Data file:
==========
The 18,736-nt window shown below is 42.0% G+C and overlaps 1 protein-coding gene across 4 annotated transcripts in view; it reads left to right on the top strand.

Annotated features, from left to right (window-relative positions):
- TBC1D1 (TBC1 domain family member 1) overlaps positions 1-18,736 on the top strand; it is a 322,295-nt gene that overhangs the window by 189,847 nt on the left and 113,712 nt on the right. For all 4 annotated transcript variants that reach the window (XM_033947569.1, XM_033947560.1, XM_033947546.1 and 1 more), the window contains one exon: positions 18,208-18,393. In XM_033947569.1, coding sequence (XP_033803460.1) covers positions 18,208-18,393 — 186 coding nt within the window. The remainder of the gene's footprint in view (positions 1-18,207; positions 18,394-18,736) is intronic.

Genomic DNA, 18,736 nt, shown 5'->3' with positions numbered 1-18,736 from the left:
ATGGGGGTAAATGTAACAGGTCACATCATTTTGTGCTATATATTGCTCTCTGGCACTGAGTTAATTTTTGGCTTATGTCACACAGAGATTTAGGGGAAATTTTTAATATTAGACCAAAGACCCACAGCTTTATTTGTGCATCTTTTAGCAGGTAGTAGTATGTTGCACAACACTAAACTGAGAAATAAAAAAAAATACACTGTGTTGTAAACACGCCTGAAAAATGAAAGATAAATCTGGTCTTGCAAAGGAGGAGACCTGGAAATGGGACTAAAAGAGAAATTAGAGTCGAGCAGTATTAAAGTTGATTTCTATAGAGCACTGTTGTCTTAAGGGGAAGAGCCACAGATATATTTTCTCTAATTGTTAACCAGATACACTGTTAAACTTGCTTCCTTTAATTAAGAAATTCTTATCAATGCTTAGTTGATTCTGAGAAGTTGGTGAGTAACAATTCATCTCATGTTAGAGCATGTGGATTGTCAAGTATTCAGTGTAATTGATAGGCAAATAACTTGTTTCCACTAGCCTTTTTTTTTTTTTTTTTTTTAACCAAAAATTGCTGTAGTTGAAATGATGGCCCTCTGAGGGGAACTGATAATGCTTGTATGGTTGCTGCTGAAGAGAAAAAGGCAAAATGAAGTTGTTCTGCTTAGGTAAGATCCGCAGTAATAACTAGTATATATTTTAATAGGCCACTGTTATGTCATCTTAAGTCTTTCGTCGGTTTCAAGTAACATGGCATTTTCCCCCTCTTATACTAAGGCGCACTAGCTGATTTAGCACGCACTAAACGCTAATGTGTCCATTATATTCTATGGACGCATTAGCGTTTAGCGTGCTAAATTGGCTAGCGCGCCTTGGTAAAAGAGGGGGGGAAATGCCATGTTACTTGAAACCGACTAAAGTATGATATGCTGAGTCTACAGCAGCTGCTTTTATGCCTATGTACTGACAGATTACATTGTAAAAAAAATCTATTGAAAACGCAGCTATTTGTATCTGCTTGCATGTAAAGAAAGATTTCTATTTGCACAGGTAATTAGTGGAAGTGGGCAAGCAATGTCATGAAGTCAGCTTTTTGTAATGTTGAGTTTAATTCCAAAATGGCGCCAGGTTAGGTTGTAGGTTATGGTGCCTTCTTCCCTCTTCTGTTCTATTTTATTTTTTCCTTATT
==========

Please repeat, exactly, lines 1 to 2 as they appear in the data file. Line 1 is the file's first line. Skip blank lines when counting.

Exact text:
The 18,736-nt window shown below is 42.0% G+C and overlaps 1 protein-coding gene across 4 annotated transcripts in view; it reads left to right on the top strand.

Annotated features, from left to right (window-relative positions):